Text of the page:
A one-hybrid technique is set up using the SP-D promoter to identify proteins that up-regulate expression of SP-D. These proteins are then tested on the SP-D (−/−) mouse for efficacy in treating emphysema and other pulmonary diseases and infections as in Example 8.

EXAMPLE 16 Proteins that Interact Directly with the SP-D Protein

A two-hybrid technique is set up to identify proteins that interact directly with the SP-D protein. These proteins are then be tested on the SP-D (−/−) mouse for efficacy in treating emphysema and other pulmonary diseases and infections as in Example 8.

EXAMPLE 17 IL-4 Increases SP-D Levels in vivo

Mice that express IL-4 in Clara cells (CCSP-IL-4) develop chronic airway inflammation and an alveolar proteinosis-like syndrome. In order to identify the role of IL-4 in surfactant homeostasis, we measured lipid and protein metabolism in the lungs of CCSP-IL-4 mice in vivo. Alveolar saturated phosphatidylcholine (Sat PC) pools were increased 6.5 fold and lung tissue Sat PC pools were increased 4.8 fold in the IL-4 transgenic mice (see FIG. 15). SP-D was increased approximately 90 fold in the IL-4 mice compared to wild type mice and was associated with 2.8 fold increased SP-D mRNA (see FIG. 15). The incorporation of palmitate and choline into Sat PC was increased about 2 fold in CCSP-IL-4 mice. Net clearance of Sat PC from the lungs of CCSP-IL-4 mice was 6 fold higher (60 μmol/kg) in the IL-4 mice than in wild type mice (10.3 μmol/kg). Expression of IL-4 in Clara cells increased surfactant lipid synthesis and clearance, establishing a new equilibrium with increased surfactant pools and an alveolar proteinosis associated with a selective increase in SP-D protein, demonstrating a previously unexpected effect of IL-4 in pulmonary surfactant homeostasis and the regulation of SP-D levels by IL-4.

Diagnosis Using SP-D Protein or Sequence

SP-D is important in normal lung function and development. SP-D (−/−) mice are a model for emphysema. This then suggests that mutations in the gene or alleles of the gene for SP-D have a profound effect on pulmonary disease susceptibility. Therefore, a method to identify mutations or alleles, and mutant protein identifies individuals at risk for emphysema, pulmonary infections, and a number of other respiratory diseases. Example 18 and 19 are sample protocols for these diagnostic techniques.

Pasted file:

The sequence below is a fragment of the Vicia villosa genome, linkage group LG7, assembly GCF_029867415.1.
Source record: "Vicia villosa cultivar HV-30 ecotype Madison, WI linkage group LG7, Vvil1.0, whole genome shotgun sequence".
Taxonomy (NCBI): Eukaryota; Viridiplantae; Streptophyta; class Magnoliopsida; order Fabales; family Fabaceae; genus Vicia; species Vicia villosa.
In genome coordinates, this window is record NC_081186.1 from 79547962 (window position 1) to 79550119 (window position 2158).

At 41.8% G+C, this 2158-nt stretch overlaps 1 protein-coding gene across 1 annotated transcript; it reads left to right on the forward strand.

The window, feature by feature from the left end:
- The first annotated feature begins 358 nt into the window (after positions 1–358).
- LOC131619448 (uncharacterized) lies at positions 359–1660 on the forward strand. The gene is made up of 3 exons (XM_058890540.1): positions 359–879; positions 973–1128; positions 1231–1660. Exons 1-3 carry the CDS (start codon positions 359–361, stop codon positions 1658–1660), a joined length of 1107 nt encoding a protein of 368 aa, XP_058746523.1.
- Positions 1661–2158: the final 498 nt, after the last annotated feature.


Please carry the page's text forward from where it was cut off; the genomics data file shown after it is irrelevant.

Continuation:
Diagnosis of Patients with Mutations in the SP-D gene EXAMPLE 18

Mutations in the SP-D gene are likely involved in the symptoms and etiology of emphysema. Therefore, mutations are identified by sequence analysis of a statistically significant number of patients. These mutations are used to produce a diagnostic test. Mutations in the SP-D gene are detected in the following ways: PCR analysis of the SP-D gene using appropriate primers is performed. Resulting PCR fragments are analyzed by SSCP and sequenced to determine mutation or allele. Alternatively, differential hybridization of genomic DNA or cDNA is used to detect mutations.

Diagnosis of Patients with Mutant SP-D Protein EXAMPLE 19

Monoclonal or polyclonal antibodies which specifically recognize mutant SP-D protein or an allele of SP-D associated with emphysema or other pulmonary diseases are produced. These antibodies are then used to set up an enzyme-linked immunoassay or Western blot assay for susceptibility to these pulmonary diseases. The antibodies of Example 20 can be used for this assay.

Example 20 presents a protocol for the purification of polyclonal or further purification of monoclonal antibodies using transgenic technology.

EXAMPLE 20 Purification of SP-D Specific Monoclonal and Polyclonal Antibodies